Tag: Shirley Ryan AbilityLab

Remembering Dr. Joanne Smith




By Judy Carmack Bross



“Dr. Joanne Smith was a transformational and visionary health care leader. Her impact in the field of rehabilitation sciences will be felt globally for many generations to come.  Joanne blended a culture of hope and positivity, integrating scientific research, technology and superior clinical care. I was honored to be her colleague and friend and will miss her always as my soul sister.”–Shirley Ryan, sharing memories of Dr. Smith with Classic Chicago Magazine.

 Pat Ryan, Dr. Smith, Shirley Ryan, and Board Chair Jude Reyes)

Those whose lives shone with vision and dedication leave behind not only the fruits of their accomplishments but also snapshots of greatness when they depart. Dr. Joanne Smith, President, and CEO of the Number One-ranked Shirley Ryan AbilityLab, who died September 6, left us many. We share several snapshots of memories of Dr. Smith who was the driving force behind the transformation of care delivery in the field of physical medicine and rehabilitation, shifting the focus from rehabilitation to the outcome of ability.

Laura Ferrio, Chief Advancement Officer and President of the Keystone Board, was in the room when it happened.

Laura Ferrio

“There she was at a white board before a group of chief medical officers and senior leaders at what was then the Rehabilitation Institute of Chicago. She wrote the word rehabilitation and asked us all what it meant.  She added what we said and when I said it was a process I remember that she countered by asking: ‘Laura, does anyone come to a hospital for a really great process? They come for outcomes.’  She crossed out the word rehabilitation and wrote in ability.  She noted the great research that was occurring that meant great hope for patients.  She talked of ending the continental divide between doctors, nurses, and therapists and the researchers and innovators whose work can offer so much more hope.”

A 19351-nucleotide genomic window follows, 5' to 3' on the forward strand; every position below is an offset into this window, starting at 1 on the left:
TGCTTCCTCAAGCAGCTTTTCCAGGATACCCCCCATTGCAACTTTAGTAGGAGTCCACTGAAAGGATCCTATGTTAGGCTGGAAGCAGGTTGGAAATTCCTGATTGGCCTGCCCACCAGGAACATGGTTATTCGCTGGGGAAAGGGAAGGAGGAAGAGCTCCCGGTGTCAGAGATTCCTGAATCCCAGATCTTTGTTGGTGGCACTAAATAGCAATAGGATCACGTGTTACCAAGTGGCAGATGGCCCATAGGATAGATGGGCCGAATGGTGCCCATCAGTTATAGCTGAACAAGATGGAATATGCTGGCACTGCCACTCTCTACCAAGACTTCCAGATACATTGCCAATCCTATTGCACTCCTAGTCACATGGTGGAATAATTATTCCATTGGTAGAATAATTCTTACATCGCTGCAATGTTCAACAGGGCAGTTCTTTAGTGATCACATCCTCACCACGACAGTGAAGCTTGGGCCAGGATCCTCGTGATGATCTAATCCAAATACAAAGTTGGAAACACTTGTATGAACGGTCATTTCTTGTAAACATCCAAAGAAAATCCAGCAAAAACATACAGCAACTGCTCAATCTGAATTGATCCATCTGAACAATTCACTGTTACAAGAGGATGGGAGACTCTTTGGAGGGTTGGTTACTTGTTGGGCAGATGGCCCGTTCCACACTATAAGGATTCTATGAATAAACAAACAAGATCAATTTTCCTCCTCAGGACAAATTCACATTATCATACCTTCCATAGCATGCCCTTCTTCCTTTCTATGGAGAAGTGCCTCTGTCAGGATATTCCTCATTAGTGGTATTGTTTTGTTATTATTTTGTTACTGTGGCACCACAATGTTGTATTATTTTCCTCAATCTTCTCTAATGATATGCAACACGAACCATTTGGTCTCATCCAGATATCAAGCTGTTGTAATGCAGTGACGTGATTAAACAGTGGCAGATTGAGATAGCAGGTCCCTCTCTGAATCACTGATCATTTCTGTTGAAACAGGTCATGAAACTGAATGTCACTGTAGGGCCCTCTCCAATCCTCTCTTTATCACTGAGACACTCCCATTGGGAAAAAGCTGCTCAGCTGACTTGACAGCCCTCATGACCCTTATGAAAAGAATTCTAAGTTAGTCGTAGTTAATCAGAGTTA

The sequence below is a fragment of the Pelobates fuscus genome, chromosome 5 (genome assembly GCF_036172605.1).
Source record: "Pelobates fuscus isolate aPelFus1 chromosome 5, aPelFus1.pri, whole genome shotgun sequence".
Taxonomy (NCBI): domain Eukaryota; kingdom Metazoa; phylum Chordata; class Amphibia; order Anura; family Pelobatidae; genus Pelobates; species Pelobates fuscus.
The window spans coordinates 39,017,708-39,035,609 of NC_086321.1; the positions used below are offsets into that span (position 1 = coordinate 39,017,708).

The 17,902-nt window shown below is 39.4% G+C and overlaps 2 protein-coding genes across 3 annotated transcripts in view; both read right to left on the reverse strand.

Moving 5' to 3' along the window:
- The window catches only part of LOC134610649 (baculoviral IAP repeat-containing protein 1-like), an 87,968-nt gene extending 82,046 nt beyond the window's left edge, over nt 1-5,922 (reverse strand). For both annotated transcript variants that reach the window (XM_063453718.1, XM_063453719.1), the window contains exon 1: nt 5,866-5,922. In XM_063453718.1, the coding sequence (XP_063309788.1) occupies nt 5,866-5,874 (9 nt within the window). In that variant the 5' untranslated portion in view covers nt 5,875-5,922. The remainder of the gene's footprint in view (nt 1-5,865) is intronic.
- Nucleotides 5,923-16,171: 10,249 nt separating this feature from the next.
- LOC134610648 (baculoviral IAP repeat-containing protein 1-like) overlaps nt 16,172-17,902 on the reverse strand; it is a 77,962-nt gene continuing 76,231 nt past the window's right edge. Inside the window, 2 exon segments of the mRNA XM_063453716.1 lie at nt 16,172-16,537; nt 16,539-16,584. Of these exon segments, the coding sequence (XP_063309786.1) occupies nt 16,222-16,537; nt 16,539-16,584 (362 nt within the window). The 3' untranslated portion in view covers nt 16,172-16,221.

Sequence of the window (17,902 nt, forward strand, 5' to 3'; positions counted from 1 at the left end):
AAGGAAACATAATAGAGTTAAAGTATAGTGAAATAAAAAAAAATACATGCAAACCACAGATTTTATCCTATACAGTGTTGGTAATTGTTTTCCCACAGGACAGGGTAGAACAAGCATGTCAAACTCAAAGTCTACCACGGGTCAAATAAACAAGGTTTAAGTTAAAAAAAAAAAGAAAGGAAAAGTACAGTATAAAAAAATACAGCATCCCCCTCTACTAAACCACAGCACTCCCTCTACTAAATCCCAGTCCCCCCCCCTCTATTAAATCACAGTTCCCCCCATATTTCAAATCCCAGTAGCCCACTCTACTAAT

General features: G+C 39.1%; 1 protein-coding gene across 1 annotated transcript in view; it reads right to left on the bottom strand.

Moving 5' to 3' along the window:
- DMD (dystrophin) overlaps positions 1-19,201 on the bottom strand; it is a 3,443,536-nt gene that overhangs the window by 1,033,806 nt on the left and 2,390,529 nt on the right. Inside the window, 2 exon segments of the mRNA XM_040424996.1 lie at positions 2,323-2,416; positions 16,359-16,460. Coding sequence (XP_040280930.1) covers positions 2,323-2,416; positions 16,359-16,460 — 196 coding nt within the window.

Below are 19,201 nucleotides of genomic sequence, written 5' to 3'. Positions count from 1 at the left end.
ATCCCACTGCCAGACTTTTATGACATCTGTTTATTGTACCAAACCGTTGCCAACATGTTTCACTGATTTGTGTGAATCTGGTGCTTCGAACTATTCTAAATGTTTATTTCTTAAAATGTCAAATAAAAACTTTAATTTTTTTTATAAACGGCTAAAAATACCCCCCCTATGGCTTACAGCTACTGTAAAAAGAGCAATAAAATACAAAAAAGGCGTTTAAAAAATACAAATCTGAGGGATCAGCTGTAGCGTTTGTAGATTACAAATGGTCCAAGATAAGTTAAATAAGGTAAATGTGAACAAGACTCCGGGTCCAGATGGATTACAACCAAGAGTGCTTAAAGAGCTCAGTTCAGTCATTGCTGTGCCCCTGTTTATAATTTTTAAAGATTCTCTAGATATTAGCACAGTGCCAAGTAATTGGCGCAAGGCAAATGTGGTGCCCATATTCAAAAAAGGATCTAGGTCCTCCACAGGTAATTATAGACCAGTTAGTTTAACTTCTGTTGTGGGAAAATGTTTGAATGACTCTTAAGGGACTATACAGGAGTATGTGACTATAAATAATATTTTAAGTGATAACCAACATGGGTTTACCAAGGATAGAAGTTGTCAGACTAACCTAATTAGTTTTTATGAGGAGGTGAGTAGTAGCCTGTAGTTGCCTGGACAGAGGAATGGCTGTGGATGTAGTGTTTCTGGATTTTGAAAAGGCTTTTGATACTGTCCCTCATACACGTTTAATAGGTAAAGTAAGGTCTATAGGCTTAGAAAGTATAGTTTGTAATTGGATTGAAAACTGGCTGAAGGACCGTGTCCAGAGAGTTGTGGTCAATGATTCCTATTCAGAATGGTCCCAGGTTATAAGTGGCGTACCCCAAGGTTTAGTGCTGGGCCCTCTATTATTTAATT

Ferrio was also there when Dr. Smith introduced the idea of how the Shirley Ryan Ability Lab would visually greet the patients.

“She wanted pops of bright colors, particularly orange which is a color of health and wellness. She wanted the white walls to be warm, the artwork through the building to be beautiful. None of those restful blues and greens found at other medical institutions.  Our patients work three hours a day, five days a week.  Maybe most of all she believed in the words of the large mural on our first floor which says:  ‘The soul moves first’.”

 Jude Reyes, Dr. Smith, Shirley Ryan, and Danny Dolan

Danny Dolan, Vice-Chair of the Shirley Ryan Ability Lab, Chair of the Keystone Board, and Chair of the Investment Committee, worked with Dr. Smith since the early 1990s.

“I remember one of the early signs of her ability to think outside the box.  She and Mike Keiser put together a presentation on making day rehabilitation a for-profit business.  Although it wasn’t adopted by the Institute, it showed leadership and vision to look at the medical business in a different way.

“She also worked with Mike Keiser as Board Chair to take the number of Directors down from 50 or 60 to 16 people with the others going onto the Foundation Board.  We could then work more effectively.  She developed a strong partnership with her CFO Ed Case.

“The Shirley Ryan Ability Lab opened in 2017 but we were talking about it since 2011.  She had to convince the board that the new building needed to be built, that we could raise at least $200 million in donations, and that her vision of these brilliant researchers and the doctors should all work on the same floor could happen.  She really had the ability to out-think anyone and get the job done.

 Dr. Smith speaking at the Aspen Ideas Festival

“I worked with her for more than half her life and always felt she was very focused and very determined.  But she also knew how to smile, laugh and how to be a real person.”

Connie Coolidge with her husband David